Cuidam homini Cestrie magistro quatuor curruum qui duxerunt emplastrum usque Rodolanum ad cameram Regine (25-29 Oct.) x3 vd.

The same 10-20 November.

Pro petra 7 calce empt' a tribus predicatoribus de Rodolano [Dominicans of Rhuddlan] ad constructionem castri de Rodolano per manus fratris Iuorii lxvi® . This Ivorius, prior of Rhuddlan, is entered as employed on two occasions on the King's business, per duas vices apud Aberconewei pro negotio Regis. Earlier in the same document of Rhuddlan expenditure is an entry that Ioceus the merchant, nephew of Aaron of York the Jew, was employed at Aberconewey for 6 days in negotiating the treaty with Llywelyn (pro pace reformanda inter dominum regem 7 Leulinum per manus Iocei emptoris).

Pro clavibus emptis apud Cestriam ad constructionem camere Regine in castro de Rodolano, xis ixd.

Pro petra capta 7 empta a Ricardo Canonico Assavensi ad construcionem castri de Rodolano xvi. Q. R. .

Pipe Roll 14 Hen. II, 1167-8 Et comiti Cestrie xx m ad muniendum Castellum de Ruelent. Et Gaufr. de Ver. iiij li . . . s ad perficiend' liberat' serventum in discessu exercitus de Ruelent.

1 Vol. II, 1906, "The Saxon, Norman, and Plantagenet Coinage of Wales," P. Carlyon-Britton

this very year, blaming him for his neglect of Wales. It is probably a mistake for 1282, when both Edward I and Queen Eleanor were at Rhuddlan, and we have record of royal payments to the priory. The next date we have in connection with the house is 1268, the year of the consecration of its then prior as Anian II, Bishop of St. Asaph. The Dictionary of National Biography does not appear to be correct as to his nationality. Anian de Schonan is there conjectured to be a Netherlander; but see the History of Powys Fadog I, p. 173, n., where his birthplace is stated to be Nannau, near Dolgelly. In Haddan and Stubbs I, 529, is printed a letter (May or June, 1281) of the Bishop to Pope Martin IV, commending to him the 'statum Ecclesiae meae Assauensis (immo verius vestre),' and King Edward's proposal of a site and 1000 marks to build it at Rhuddlan. The King writes to say that the Pope himself would urge the translation, did he know of the solitary and defenceless state of St. Asaph where even on feasts the Canons Divina coguntur ipsis solis et lapidibus celebrare' (Ibid. 530). The proposal came to nothing, perhaps owing to the Pope's death, perhaps to an unwillingness on Archbishop Peckham's part to have the Cathedral under the shadow of the royal castle. From 1282 to 1284 Anian was in disfavour with the King. He seems not to have been sufficiently zealous against the King's enemies, his own countrymen and the flock committed to his care. His own Cathedral was burnt and he had to leave his diocese. The breach was healed by Anian's agreement to an exchange of advowsons which the King desired in connection with his transfer of the Abbey at Aberconwy from the site which he wanted for his castle of Conway (Ibid. 536, 539, 541, 553, 567, 568, 579). Descriptions of the Priory will be found in various volumes of Arch. Camb., e.g., 1847, p. 255; 1848, p. 46; 1863, pp. 183-7; 1867, p. 355; 1870, p. xli; 1881, p. 214. I may add that Buck has a view of the priory from the S.E., in which we see a fairly complete shell still standing 180 years ago."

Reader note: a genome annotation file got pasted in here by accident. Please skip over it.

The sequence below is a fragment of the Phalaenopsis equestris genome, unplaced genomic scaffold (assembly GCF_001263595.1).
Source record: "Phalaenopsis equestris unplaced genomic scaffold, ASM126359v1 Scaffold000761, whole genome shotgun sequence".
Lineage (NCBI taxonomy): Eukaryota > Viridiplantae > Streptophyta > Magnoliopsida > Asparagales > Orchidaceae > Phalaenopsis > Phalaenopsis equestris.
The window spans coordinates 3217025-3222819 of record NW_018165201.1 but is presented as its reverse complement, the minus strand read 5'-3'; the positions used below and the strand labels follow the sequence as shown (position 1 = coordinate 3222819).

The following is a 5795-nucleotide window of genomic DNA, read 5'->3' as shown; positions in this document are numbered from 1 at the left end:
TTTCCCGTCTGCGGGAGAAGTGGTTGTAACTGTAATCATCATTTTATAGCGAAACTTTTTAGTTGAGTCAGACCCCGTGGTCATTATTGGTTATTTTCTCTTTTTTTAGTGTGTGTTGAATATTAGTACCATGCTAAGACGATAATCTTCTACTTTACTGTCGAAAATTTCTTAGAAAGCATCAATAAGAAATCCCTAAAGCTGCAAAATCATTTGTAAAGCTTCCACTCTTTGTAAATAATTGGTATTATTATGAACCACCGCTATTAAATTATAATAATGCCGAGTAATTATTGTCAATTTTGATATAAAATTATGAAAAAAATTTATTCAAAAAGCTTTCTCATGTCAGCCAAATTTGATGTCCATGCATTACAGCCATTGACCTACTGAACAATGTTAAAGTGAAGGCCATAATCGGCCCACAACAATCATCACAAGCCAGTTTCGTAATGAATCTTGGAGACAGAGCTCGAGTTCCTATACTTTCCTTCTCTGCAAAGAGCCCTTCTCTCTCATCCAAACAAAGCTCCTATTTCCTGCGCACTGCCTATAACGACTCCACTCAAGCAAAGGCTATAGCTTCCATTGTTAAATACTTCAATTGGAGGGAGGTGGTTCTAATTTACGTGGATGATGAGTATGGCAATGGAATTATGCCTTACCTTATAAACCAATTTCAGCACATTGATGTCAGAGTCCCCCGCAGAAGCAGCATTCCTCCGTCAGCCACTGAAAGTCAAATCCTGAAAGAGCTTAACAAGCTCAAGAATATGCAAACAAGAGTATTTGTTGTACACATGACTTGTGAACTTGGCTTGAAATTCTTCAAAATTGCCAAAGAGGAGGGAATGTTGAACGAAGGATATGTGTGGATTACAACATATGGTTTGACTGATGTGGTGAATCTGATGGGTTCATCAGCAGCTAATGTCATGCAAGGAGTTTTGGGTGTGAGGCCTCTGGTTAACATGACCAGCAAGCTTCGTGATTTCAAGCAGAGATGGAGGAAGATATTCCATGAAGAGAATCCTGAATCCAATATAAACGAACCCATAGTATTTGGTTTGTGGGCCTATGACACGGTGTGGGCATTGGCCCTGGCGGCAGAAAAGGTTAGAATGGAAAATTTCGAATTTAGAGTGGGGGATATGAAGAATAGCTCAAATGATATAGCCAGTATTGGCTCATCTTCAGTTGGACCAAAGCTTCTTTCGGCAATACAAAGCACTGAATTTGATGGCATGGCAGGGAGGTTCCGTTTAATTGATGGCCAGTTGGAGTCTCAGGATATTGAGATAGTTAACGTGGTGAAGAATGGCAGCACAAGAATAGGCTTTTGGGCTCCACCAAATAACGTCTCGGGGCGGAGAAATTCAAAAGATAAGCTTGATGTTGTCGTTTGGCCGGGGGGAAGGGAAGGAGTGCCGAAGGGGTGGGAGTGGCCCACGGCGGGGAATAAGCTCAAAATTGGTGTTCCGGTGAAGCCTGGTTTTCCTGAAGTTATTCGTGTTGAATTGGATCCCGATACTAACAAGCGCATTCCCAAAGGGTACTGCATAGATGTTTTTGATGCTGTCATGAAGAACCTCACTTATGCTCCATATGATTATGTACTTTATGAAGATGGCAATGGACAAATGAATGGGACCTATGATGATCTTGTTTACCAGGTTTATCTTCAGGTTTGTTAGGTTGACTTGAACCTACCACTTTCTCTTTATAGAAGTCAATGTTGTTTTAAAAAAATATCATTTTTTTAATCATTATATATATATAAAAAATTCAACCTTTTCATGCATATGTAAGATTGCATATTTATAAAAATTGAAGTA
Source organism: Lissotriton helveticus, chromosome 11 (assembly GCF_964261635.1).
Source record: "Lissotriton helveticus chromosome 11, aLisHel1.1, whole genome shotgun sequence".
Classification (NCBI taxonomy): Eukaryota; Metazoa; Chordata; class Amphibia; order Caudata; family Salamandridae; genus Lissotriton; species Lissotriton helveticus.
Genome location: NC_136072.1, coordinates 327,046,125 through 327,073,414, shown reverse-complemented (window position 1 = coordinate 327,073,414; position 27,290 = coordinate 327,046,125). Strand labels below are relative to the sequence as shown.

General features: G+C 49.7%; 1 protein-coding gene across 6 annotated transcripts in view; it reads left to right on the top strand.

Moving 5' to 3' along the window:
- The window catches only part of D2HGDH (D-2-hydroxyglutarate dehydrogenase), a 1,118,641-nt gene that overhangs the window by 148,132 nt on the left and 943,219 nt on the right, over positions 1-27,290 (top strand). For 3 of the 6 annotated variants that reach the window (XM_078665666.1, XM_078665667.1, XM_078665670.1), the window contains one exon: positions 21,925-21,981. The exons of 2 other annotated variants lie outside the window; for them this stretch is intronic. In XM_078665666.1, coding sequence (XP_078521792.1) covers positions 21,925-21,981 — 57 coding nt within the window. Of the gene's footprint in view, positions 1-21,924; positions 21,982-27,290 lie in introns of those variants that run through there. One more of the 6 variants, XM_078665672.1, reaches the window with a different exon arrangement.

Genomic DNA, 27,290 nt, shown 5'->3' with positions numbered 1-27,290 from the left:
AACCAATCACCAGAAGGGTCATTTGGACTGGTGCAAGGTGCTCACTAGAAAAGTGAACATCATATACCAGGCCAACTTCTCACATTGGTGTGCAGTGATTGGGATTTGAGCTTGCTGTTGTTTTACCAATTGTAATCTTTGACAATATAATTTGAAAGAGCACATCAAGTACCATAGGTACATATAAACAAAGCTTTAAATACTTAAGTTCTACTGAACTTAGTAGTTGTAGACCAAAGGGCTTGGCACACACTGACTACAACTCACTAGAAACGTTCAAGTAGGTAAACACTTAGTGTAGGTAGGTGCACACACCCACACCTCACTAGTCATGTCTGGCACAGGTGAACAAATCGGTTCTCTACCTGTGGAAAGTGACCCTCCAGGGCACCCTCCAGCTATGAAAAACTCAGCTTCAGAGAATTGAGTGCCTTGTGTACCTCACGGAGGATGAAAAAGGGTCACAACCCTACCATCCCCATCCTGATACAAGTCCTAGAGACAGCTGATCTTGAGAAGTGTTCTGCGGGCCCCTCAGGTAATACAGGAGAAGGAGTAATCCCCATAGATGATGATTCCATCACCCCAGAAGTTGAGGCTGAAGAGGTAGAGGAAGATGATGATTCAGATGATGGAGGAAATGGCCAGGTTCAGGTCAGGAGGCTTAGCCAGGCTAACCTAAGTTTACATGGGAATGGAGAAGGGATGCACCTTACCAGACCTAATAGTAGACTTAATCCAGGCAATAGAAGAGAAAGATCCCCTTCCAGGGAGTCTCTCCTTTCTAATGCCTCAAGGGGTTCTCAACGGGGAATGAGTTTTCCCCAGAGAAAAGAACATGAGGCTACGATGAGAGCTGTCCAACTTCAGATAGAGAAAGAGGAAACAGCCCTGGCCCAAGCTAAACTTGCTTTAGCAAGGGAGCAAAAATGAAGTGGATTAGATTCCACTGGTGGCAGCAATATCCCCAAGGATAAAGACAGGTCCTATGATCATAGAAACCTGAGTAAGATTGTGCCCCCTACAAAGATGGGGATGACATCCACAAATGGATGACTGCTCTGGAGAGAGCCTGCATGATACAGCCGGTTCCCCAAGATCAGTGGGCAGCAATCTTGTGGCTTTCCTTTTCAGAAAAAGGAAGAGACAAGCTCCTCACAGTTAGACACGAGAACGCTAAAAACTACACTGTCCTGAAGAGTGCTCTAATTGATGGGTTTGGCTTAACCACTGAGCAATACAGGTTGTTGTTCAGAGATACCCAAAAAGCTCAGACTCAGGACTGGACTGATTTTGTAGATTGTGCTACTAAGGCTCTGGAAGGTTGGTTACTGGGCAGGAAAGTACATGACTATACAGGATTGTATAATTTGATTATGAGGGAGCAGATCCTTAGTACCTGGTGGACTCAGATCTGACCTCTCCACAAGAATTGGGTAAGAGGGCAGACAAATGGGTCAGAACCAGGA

Edward Lhwyd, Parochialia i, 51, notes "An Abbey called Mynachlog Rhydlan. There was heretofore a hospital which is now a tenement belonging to Col. Whitley." In 1858 there were no traces but the site of the cloisters, vestiges of the foundation of the east end of the chapel, a few narrow square-headed lights, and two single-light pointed arches, without mouldings, of Early Decorated period. The windows of the dormitory may be seen above the barn, and built up into the walls is a sepulchral slab with an incised effigy representing an Archbishop, with mitre and archiepiscopal cross, wearing a chasuble but not a pallium. The right hand is raised in benediction, on the left arm is a richly decorated maniple. In the upper corners are traces of angels bearing censers. The slab is much injured by exposure to the atmosphere. The legend in French reads [PRIEZP]OVR LALME FRERE WIL. ERCHEVESKE


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Rages, Professor Sayce remarked, was destroyed by the Mongols c. 1270. It is identified (Arch. Camb., 1867, p. 355) with Edessa (see also Mas Latrie, col. 2028, ed. 1889), and a fortunate reference

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is given to the Registers of Urban IV, where is to be found the request by the Pope made 1263, to the Patriarch of Antioch, for a title to be accorded to the already consecrated Bishop William Freney of the Order of Preachers. That his See was in partibus infidelium may explain the absence of a pallium, the symbol of archi